As the numbers of those who have lost their lives in a deadly earthquake in Afghanistan continues to rise, the International Rescue Committee (IRC) has deployed emergency teams to the affected provinces to provide lifesaving assistance to the thousands of people left stranded amid a humanitarian catastrophe.

With upwards of 1,000 people killed and at least 1,800 homes destroyed by the earthquake, thousands more people are expected to be displaced. Amid severe weather conditions, including heavy rains and mudslides, the IRC has deployed two mobile health teams to deliver essential first aid to the affected regions. Meanwhile, IRC teams are also providing cash support to families who have lost their homes and livelihoods in the earthquake.

Adnan Junaid, IRC Vice President for Asia, said,

“The toll this disaster will have on the local communities the affected provinces is catastrophic, and the impact the earthquake will have on the already stretched humanitarian response in Afghanistan is a grave cause for concern.

“The areas most affected are some of the poorest and most remote areas in Afghanistan, which lack the infrastructure to withstand disasters like this. Meanwhile, the already-stretched health system, including the regional hospital that serves the provinces of Khost, Logar, Paktia and Paktika, will require significant additional support  to cope with the  needs caused by the earthquake. IRC staff have reported that local hospitals, which have been struggling to meet the needs of communities impacted by malnutrition and hunger, are filling up with the injured.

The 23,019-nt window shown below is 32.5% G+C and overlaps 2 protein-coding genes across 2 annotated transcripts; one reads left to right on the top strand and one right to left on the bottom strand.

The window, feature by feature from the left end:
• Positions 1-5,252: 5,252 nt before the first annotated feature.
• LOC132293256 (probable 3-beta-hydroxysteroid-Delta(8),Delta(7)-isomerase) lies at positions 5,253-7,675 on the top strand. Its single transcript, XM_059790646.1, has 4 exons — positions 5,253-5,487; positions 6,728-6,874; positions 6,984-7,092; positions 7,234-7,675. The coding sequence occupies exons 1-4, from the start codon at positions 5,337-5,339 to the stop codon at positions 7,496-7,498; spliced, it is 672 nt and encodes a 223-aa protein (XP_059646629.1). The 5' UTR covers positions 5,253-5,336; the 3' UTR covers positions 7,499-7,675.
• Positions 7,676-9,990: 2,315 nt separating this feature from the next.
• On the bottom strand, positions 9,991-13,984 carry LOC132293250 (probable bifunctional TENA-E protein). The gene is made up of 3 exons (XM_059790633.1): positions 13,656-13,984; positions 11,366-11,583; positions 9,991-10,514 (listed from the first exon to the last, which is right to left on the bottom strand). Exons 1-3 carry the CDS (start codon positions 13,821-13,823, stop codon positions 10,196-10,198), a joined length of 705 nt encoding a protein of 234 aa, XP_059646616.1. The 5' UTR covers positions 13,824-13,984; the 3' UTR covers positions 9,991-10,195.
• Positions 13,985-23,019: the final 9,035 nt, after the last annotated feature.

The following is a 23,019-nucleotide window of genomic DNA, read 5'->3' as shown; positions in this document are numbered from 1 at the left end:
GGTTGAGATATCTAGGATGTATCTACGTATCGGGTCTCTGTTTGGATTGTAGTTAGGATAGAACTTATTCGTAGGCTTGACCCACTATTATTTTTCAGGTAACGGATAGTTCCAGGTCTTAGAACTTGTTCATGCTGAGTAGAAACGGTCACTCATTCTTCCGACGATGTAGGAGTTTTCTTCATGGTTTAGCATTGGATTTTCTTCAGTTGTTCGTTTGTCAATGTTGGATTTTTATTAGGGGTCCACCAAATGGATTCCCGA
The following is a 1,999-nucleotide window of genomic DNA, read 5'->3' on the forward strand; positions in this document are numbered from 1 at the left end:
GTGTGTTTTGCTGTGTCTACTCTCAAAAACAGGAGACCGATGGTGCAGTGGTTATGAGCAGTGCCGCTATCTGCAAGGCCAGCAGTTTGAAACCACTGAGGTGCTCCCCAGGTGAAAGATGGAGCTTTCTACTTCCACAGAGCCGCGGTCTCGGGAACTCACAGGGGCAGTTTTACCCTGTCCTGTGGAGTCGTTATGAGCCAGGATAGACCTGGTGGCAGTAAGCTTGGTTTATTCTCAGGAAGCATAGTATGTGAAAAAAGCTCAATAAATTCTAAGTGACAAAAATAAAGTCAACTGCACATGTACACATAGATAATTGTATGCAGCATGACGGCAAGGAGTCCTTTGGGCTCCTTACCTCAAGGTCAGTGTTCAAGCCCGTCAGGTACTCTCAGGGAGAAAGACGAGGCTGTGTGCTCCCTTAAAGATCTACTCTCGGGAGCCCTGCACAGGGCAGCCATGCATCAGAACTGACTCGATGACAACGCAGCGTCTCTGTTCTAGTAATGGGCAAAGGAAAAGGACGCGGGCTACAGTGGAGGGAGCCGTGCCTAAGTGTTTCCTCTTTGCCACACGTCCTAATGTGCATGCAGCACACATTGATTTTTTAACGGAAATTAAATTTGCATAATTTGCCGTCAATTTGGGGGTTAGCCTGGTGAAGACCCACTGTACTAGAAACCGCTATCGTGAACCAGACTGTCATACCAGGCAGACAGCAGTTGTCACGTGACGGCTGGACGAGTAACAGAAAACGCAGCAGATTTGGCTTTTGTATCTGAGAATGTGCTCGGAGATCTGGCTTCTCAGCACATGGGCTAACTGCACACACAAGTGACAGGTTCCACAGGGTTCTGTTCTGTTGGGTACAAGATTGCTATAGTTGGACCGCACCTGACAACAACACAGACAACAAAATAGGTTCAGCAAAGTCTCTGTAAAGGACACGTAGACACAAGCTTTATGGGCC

“Afghanistan is already enduring a humanitarian crisis that is worsening as the collapse of the economy deepens poverty and hunger across the country. Organisations like the IRC have been on the ground for more than 30 years, delivering essential services to support the healthcare and education systems. However, humanitarian response cannot replace a functioning state or address the drivers of this crisis. Funding is needed now to save lives and support essential services, but the international community must go further and establish a roadmap that sets out strategies to resume development assistance, provide technical support to the central bank, and ultimately release Afghanistan’s foreign exchange reserves. Only a bold strategy that addresses the causes of this crisis will put an end to the spiral of misery being faced by its population.”

The IRC began work in Afghanistan in 1988, and now works with thousands of villages across ten provinces, with Afghans making up more than 99% of IRC staff in the country. As Afghanistan struggles to recover from ongoing conflict and natural disasters, the IRC: works with local communities to identify, plan and manage their own development projects, provides safe learning spaces in rural areas, community-based education, cash distribution provides uprooted families with tents, clean water, sanitation and other basic necessities, and helps people find livelihood opportunities as well as extensive resilience programming.